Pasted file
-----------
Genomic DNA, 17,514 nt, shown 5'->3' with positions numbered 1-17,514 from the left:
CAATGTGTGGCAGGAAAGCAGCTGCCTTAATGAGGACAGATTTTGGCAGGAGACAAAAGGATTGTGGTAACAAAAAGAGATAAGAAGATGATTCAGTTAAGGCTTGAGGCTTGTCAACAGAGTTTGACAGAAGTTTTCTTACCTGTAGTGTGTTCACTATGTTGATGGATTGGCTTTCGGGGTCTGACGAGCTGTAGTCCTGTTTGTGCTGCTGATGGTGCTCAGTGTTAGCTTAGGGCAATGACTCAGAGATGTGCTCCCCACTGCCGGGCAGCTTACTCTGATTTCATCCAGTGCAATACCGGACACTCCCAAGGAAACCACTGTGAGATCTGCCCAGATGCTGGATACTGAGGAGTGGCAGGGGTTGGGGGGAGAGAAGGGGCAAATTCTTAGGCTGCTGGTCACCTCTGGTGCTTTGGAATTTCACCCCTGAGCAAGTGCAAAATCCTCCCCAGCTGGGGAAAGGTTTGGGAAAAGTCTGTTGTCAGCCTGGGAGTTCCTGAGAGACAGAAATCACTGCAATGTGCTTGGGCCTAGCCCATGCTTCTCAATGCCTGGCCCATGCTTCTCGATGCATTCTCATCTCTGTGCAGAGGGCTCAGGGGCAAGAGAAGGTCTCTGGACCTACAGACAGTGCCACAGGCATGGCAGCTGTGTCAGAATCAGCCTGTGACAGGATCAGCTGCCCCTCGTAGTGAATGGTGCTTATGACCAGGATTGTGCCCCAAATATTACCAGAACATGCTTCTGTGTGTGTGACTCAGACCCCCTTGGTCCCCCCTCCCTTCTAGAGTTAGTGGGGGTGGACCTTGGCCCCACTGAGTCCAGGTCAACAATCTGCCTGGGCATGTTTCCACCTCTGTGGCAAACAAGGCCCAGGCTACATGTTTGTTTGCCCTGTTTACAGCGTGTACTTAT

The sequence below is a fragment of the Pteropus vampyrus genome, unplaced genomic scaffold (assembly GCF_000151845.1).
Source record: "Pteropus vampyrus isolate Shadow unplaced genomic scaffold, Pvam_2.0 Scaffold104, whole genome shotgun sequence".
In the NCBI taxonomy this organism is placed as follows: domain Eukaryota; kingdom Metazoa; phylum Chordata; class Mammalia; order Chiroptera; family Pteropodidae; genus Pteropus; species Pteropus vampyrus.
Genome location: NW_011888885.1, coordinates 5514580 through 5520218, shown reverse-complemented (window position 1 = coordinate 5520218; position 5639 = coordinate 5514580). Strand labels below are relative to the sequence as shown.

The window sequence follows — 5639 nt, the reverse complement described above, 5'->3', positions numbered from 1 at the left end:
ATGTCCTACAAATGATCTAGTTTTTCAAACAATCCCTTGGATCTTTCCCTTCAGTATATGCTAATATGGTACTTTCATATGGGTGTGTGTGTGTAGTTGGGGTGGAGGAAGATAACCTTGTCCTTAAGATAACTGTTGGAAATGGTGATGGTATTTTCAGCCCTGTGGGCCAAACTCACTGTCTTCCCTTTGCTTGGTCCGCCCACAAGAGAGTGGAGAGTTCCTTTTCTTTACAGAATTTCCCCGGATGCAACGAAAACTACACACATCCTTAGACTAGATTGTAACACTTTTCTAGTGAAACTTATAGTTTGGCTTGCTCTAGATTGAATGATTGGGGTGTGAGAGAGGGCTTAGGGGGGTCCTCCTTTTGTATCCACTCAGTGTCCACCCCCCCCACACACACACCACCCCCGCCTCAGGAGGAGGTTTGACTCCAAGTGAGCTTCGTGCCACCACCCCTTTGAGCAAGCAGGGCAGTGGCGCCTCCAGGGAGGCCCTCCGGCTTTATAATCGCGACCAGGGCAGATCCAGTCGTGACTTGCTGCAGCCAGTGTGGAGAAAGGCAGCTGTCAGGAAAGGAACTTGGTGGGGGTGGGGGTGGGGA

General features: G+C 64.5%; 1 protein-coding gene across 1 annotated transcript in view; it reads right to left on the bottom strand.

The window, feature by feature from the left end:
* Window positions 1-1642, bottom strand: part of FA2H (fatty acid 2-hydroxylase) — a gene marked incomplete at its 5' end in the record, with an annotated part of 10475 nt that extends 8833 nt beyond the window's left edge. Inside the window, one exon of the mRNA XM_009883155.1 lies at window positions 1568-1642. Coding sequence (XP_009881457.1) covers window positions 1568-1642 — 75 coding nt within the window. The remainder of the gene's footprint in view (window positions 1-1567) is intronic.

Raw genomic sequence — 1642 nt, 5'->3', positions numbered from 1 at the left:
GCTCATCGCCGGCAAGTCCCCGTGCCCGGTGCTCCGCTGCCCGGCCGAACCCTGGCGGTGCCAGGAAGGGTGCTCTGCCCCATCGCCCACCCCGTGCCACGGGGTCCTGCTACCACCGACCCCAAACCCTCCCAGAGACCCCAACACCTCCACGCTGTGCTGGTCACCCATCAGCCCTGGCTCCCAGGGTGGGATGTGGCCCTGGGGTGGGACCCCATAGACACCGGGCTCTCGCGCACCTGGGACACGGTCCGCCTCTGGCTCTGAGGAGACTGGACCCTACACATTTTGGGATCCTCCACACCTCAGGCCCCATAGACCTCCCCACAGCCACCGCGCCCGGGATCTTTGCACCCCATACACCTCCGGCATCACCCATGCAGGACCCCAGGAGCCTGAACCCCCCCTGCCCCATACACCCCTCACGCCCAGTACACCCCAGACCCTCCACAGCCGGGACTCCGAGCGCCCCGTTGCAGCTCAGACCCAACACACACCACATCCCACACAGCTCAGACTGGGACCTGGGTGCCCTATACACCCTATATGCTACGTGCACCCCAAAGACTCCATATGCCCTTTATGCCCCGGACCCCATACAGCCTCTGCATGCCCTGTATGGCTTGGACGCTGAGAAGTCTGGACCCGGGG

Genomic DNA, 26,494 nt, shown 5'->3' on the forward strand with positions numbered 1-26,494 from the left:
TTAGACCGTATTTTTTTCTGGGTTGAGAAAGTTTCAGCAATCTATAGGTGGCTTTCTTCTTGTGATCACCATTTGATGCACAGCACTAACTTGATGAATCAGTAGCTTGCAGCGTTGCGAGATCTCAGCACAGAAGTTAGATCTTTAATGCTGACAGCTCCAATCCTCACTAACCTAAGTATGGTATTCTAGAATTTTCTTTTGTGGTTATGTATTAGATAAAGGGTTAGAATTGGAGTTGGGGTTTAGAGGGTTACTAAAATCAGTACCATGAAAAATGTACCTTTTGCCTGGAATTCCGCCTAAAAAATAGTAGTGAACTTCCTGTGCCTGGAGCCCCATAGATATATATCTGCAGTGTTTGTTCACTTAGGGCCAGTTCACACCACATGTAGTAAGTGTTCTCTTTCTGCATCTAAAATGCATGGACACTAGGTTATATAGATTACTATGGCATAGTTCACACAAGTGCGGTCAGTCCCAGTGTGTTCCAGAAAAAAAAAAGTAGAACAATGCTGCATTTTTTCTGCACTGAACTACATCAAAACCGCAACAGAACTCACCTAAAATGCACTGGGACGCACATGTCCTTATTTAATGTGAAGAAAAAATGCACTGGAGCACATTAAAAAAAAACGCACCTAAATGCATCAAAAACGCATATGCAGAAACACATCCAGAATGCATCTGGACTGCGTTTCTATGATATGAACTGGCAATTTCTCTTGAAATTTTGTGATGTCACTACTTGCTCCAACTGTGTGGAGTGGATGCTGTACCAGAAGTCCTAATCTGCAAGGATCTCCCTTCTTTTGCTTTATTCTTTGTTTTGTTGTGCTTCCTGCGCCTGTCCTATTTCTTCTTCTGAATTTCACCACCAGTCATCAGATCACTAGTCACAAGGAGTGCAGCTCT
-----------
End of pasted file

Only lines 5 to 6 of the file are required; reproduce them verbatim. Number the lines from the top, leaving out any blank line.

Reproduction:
In the NCBI taxonomy this organism is placed as follows: domain Eukaryota; kingdom Metazoa; phylum Chordata; class Mammalia; order Chiroptera; family Pteropodidae; genus Pteropus; species Pteropus vampyrus.
Genome location: NW_011888885.1, coordinates 5514580 through 5520218, shown reverse-complemented (window position 1 = coordinate 5520218; position 5639 = coordinate 5514580). Strand labels below are relative to the sequence as shown.